Our final destination for the day was to Jemaa el-Fnaa, a large square and market place in the old city of Marrakesh. We were given some time to wander around the square on our own and oh boy, this place is a huge maze and mess! The main square was predominately occupied by drinks seller, snake charmers and tents selling street food. Although fascinated by the range of activities happening at the square, my husband and I felt quite disturbed by the constant hassling by literally all the stall owners that we walked passed. It came to a point when we got so tired of dodging and saying no that we just walked straight pass them without even acknowledging them. To be honest, we did not feel very safe walking in the square and was in a heightened state of alertness looking out for pickpockets, snatch thieves and even the local women who are said to demand money after forcefully drawing henna on your hands. 


Orange juice anyone? 


The main square of Jemaa el-Fnaa during sunset..

Still, our curiosity soon took over our fears and we ventured deeper and deeper into the maze-like plaza. My husband, who had earlier on boasted of his confidence in being able to remember the route back, soon had his confidence wavered when we realised we were walking around in circles and appearing in places that did not seem familiar. Anxiety soon turned into panic when we realised that we are lost in the maze-like souks. Frantically, we started to pick up our pace and try to retrace back the path to where we started off. It was after a while of zig-zagging along the narrow alleys that we managed to come across a sign that pointed towards the main square, where we eagerly followed and only heaved a sigh of relief when we arrived at the main square and spotted the tall minaret of the Kutoubia mosque (the structure that we had made a mental note to look out for when we have to find our way back to the group meeting point). 

We ventured deeper...

..and deeper into the maze-like plaza!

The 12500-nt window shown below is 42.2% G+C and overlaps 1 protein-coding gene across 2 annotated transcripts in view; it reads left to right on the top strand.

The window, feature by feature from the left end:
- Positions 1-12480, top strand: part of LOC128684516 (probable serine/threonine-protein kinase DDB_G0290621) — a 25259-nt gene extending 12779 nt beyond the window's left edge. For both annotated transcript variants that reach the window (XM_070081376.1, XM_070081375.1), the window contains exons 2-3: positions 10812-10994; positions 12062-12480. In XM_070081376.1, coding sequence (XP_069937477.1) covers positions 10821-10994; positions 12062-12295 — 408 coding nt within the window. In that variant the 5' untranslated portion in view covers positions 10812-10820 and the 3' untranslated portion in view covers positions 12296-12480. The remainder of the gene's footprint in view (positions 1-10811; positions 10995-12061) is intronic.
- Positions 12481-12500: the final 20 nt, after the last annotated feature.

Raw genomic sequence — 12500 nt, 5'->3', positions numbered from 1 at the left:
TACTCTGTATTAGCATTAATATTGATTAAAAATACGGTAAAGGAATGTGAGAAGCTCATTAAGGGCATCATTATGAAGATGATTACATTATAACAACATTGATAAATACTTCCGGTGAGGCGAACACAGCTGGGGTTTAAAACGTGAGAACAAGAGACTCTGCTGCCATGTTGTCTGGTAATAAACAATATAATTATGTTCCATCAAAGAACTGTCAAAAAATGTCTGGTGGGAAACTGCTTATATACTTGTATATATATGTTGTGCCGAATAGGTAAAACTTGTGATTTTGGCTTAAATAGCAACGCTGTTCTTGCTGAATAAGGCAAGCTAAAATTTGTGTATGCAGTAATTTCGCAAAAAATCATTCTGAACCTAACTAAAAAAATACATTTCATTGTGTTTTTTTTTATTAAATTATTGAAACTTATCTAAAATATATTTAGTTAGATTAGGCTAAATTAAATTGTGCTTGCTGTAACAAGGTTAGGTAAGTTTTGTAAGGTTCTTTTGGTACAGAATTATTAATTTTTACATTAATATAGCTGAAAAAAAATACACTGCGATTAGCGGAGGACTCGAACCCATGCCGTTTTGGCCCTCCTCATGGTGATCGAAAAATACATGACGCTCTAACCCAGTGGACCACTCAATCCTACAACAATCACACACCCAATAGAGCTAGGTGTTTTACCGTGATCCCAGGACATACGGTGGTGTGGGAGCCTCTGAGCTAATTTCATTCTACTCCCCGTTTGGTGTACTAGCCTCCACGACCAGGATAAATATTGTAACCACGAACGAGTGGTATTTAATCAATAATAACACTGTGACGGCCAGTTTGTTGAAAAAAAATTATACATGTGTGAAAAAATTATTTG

Starting to get lost in this messy place...  

...and ended up having to frantically find our way out of this maze... 

That was it! We have had enough of the all the mental stress endured in Jemaa el-Fnaa and all that we want to do now is to board our van and head to our hotel for a good night rest! 

For this second day of our trip, there were still quite a fair bit of mishaps that happened but we could feel that everyone on this tour is slowly appreciating the need to be cooperative and to keep together as a group (especially after a stern warning from our guide on the way back to the hotel). Marrakesh, on the whole, was a much lively place with more things to see as compared to Casablanca with probably the main drawback being the lack of information on the various places that we visited. Still, things are starting to look positive and hopefully, this tour will get more interesting and fun for the next few days to come...

Yours Truly,
Claire


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Related post:

Dear Diary.....Casablanca (Morocco)

4 comments:

  1. Marrakesh is indeed an exotic and colorful place. We hope to get there some day. I found the Majorelle Garden so enchanting and colourful. I have heard many stories of people getting lost or going round and round in circles in the bazaars of Marrakech. But I am sure at the end of the day it was a unique experience.

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    1. Hi Sandy and Vyjay, thanks for reading and I am glad that you enjoyed this post :)
      Majorelle Garden is really a beautiful place with its bold colors and exotic cactus collection...you could literally spend the whole day there (that is if the crowd does not bother you ;P).

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  2. Wow! What a fantastic post, a must for anyone visiting morocco. You’ve covered everything. Thank you for such a detailed and informative post

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    1. Hi Darren, thanks for reading and I am glad that you enjoyed this post!
      Cheers!